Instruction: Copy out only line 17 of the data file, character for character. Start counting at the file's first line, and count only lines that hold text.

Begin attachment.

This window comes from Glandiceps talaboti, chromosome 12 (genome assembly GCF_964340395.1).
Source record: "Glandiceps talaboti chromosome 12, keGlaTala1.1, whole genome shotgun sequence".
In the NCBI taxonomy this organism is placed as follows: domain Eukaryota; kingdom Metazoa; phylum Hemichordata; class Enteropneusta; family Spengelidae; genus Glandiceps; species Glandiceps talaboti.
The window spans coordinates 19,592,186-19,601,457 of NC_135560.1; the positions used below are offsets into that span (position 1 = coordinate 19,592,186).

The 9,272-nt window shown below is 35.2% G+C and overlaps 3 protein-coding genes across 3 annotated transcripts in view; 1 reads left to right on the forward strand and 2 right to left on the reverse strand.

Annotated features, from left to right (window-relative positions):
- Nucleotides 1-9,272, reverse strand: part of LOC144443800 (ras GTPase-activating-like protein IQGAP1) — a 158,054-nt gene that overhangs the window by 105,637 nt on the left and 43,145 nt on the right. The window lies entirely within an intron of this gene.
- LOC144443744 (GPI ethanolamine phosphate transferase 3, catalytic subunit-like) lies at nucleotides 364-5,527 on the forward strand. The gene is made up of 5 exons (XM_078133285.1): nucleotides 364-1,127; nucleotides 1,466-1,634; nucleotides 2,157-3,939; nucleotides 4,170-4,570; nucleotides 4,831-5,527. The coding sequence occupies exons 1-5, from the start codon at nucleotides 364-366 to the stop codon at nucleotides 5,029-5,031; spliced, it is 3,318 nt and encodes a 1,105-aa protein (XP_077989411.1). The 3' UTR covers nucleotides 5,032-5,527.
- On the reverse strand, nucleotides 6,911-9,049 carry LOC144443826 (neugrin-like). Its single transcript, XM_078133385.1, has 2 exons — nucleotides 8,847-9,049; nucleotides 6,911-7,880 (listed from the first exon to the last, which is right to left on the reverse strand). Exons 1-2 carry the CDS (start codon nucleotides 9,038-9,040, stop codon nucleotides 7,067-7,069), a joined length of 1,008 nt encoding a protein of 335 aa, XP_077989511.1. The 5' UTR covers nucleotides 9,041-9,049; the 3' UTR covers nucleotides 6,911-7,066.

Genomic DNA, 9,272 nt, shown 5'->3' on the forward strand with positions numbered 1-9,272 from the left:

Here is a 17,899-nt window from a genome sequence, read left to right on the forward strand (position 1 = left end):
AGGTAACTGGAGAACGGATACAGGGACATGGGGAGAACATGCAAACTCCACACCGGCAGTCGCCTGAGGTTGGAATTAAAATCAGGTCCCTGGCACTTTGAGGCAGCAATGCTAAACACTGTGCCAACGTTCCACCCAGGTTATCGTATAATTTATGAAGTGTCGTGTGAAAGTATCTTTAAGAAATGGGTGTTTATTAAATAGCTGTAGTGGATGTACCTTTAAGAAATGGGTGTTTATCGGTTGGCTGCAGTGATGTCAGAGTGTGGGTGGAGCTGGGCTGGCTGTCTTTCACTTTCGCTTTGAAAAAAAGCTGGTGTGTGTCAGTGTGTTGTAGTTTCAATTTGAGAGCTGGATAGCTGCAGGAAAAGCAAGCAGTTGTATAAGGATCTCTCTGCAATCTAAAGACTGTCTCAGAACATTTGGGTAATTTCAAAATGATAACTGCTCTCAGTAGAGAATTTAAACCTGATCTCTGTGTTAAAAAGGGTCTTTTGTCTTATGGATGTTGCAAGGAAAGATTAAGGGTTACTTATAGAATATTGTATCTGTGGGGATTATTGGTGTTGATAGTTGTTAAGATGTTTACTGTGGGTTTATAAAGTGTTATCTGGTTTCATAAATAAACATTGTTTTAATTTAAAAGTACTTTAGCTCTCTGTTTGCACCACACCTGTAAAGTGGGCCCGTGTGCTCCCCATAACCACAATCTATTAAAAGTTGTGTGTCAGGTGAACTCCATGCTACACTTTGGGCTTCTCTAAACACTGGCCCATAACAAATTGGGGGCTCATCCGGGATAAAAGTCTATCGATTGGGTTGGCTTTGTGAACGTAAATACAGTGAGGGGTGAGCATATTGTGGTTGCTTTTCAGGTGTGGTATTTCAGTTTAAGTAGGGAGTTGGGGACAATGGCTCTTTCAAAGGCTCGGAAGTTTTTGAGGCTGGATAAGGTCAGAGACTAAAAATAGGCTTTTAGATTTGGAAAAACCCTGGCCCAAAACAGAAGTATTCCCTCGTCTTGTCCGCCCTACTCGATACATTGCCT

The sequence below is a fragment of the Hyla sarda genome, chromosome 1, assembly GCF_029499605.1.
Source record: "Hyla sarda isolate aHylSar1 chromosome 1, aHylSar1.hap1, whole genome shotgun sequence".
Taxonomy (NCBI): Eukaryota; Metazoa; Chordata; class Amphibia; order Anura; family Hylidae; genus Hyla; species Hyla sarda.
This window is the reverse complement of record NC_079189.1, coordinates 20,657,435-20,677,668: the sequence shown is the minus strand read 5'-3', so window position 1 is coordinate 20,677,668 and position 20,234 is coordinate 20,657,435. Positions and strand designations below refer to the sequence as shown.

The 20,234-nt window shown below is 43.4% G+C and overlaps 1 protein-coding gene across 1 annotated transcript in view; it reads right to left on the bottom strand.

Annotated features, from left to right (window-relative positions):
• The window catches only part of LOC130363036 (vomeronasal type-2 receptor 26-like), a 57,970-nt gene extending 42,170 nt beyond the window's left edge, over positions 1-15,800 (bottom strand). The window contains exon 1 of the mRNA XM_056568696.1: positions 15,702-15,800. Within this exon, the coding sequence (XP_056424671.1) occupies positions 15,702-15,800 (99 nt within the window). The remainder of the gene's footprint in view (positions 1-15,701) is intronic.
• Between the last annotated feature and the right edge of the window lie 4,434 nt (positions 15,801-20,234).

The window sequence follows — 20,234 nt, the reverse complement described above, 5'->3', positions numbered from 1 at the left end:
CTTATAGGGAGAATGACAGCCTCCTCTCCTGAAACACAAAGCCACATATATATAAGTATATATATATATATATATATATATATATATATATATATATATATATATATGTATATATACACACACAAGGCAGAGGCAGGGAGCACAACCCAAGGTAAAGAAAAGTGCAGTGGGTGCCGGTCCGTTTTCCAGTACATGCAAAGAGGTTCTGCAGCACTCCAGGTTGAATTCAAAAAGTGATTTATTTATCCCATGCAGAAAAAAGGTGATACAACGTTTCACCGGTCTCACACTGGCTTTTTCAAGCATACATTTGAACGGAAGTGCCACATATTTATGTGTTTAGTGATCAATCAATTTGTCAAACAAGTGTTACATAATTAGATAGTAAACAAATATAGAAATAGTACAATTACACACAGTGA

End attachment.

The 20,234-nt window shown below is 43.4% G+C and overlaps 1 protein-coding gene across 1 annotated transcript in view; it reads right to left on the bottom strand.